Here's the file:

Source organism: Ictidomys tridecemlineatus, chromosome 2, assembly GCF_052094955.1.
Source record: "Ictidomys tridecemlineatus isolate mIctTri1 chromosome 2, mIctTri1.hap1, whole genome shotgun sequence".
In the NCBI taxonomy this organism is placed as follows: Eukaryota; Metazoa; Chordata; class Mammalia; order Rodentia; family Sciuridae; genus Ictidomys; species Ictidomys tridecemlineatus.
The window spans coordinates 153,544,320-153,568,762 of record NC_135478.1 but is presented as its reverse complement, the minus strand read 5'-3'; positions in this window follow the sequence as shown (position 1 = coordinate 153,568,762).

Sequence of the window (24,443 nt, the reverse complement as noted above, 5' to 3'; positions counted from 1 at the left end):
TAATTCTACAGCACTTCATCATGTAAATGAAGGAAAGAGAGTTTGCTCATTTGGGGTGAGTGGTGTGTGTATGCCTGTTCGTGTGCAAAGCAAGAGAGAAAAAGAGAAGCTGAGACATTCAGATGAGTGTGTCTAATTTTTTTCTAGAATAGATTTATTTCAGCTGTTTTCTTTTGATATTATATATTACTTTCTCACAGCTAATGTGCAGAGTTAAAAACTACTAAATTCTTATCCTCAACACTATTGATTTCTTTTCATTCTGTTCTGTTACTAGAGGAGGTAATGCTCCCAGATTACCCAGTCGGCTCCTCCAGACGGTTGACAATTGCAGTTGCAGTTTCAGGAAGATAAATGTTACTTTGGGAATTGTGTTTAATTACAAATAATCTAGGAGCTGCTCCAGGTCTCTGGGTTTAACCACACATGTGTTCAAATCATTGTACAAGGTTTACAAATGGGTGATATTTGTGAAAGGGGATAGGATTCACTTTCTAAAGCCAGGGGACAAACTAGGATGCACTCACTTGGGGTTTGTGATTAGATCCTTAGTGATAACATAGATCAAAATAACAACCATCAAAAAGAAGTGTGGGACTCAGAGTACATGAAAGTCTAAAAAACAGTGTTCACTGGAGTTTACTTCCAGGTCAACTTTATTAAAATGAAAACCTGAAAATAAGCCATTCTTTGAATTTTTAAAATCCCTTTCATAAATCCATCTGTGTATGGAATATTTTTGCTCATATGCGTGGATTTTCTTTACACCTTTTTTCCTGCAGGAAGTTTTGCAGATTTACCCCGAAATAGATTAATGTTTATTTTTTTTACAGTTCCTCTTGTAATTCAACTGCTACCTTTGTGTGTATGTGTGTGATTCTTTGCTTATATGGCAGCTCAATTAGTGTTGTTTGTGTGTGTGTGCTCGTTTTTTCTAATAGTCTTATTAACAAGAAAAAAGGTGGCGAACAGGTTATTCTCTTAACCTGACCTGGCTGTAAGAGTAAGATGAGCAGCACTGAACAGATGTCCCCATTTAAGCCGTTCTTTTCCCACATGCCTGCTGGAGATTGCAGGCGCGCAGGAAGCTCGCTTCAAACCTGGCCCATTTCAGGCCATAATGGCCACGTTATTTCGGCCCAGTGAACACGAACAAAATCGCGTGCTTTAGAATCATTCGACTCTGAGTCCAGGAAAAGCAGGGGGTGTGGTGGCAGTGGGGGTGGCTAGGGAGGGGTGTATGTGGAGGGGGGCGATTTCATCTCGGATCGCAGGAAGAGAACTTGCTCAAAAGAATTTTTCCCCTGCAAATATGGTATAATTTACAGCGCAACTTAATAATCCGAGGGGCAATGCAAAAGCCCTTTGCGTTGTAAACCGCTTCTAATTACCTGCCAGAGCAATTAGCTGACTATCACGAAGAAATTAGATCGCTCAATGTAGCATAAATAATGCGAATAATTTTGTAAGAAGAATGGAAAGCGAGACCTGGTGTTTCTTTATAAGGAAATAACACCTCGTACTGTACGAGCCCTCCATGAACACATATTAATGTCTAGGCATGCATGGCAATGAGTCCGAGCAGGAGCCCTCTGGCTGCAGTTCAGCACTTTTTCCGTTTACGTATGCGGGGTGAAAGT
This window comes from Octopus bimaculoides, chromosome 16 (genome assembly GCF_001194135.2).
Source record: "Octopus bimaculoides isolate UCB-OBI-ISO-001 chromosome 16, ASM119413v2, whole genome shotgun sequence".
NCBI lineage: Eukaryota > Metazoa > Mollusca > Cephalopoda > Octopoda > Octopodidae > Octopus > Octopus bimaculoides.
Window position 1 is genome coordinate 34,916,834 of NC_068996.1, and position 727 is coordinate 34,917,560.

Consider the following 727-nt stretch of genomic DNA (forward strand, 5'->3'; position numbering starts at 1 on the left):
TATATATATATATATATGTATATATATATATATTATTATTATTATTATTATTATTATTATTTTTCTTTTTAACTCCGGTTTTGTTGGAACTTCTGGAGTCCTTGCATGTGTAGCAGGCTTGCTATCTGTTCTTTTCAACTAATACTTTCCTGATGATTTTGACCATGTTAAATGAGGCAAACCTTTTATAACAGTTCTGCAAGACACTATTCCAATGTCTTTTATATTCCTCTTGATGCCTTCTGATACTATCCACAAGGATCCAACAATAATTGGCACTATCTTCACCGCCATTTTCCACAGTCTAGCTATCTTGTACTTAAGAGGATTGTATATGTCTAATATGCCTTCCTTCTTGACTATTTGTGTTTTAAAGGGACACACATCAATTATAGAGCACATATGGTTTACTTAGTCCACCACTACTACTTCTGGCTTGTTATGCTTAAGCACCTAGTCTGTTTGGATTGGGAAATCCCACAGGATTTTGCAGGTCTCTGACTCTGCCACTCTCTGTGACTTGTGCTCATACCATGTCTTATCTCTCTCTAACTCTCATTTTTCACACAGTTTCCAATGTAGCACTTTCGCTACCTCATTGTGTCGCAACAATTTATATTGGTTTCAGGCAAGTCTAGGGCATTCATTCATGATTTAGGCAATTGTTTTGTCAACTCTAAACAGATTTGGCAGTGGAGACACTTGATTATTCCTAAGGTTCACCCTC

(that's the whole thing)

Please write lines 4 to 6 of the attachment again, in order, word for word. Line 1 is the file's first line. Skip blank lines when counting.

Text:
The window spans coordinates 153,544,320-153,568,762 of record NC_135478.1 but is presented as its reverse complement, the minus strand read 5'-3'; positions in this window follow the sequence as shown (position 1 = coordinate 153,568,762).

Sequence of the window (24,443 nt, the reverse complement as noted above, 5' to 3'; positions counted from 1 at the left end):
TAATTCTACAGCACTTCATCATGTAAATGAAGGAAAGAGAGTTTGCTCATTTGGGGTGAGTGGTGTGTGTATGCCTGTTCGTGTGCAAAGCAAGAGAGAAAAAGAGAAGCTGAGACATTCAGATGAGTGTGTCTAATTTTTTTCTAGAATAGATTTATTTCAGCTGTTTTCTTTTGATATTATATATTACTTTCTCACAGCTAATGTGCAGAGTTAAAAACTACTAAATTCTTATCCTCAACACTATTGATTTCTTTTCATTCTGTTCTGTTACTAGAGGAGGTAATGCTCCCAGATTACCCAGTCGGCTCCTCCAGACGGTTGACAATTGCAGTTGCAGTTTCAGGAAGATAAATGTTACTTTGGGAATTGTGTTTAATTACAAATAATCTAGGAGCTGCTCCAGGTCTCTGGGTTTAACCACACATGTGTTCAAATCATTGTACAAGGTTTACAAATGGGTGATATTTGTGAAAGGGGATAGGATTCACTTTCTAAAGCCAGGGGACAAACTAGGATGCACTCACTTGGGGTTTGTGATTAGATCCTTAGTGATAACATAGATCAAAATAACAACCATCAAAAAGAAGTGTGGGACTCAGAGTACATGAAAGTCTAAAAAACAGTGTTCACTGGAGTTTACTTCCAGGTCAACTTTATTAAAATGAAAACCTGAAAATAAGCCATTCTTTGAATTTTTAAAATCCCTTTCATAAATCCATCTGTGTATGGAATATTTTTGCTCATATGCGTGGATTTTCTTTACACCTTTTTTCCTGCAGGAAGTTTTGCAGATTTACCCCGAAATAGATTAATGTTTATTTTTTTTACAGTTCCTCTTGTAATTCAACTGCTACCTTTGTGTGTATGTGTGTGATTCTTTGCTTATATGGCAGCTCAATTAGTGTTGTTTGTGTGTGTGTGCTCGTTTTTTCTAATAGTCTTATTAACAAGAAAAAAGGTGGCGAACAGGTTATTCTCTTAACCTGACCTGGCTGTAAGAGTAAGATGAGCAGCACTGAACAGATGTCCCCATTTAAGCCGTTCTTTTCCCACATGCCTGCTGGAGATTGCAGGCGCGCAGGAAGCTCGCTTCAAACCTGGCCCATTTCAGGCCATAATGGCCACGTTATTTCGGCCCAGTGAACACGAACAAAATCGCGTGCTTTAGAATCATTCGACTCTGAGTCCAGGAAAAGCAGGGGGTGTGGTGGCAGTGGGGGTGGCTAGGGAGGGGTGTATGTGGAGGGGGGCGATTTCATCTCGGATCGCAGGAAGAGAACTTGCTCAAAAGAATTTTTCCCCTGCAAATATGGTATAATTTACAGCGCAACTTAATAATCCGAGGGGCAATGCAAAAGCCCTTTGCGTTGTAAACCGCTTCTAATTACCTGCCAGAGCAATTAGCTGACTATCACGAAGAAATTAGATCGCTCAATGTAGCATAAATAATGCGAATAATTTTGTAAGAAGAATGGAAAGCGAGACCTGGTGTTTCTTTATAAGGAAATAACACCTCGTACTGTACGAGCCCTCCATGAACACATATTAATGTCTAGGCATGCATGGCAATGAGTCCGAGCAGGAGCCCTCTGGCTGCAGTTCAGCACTTTTTCCGTTTACGTATGCGGGGTGAAAGT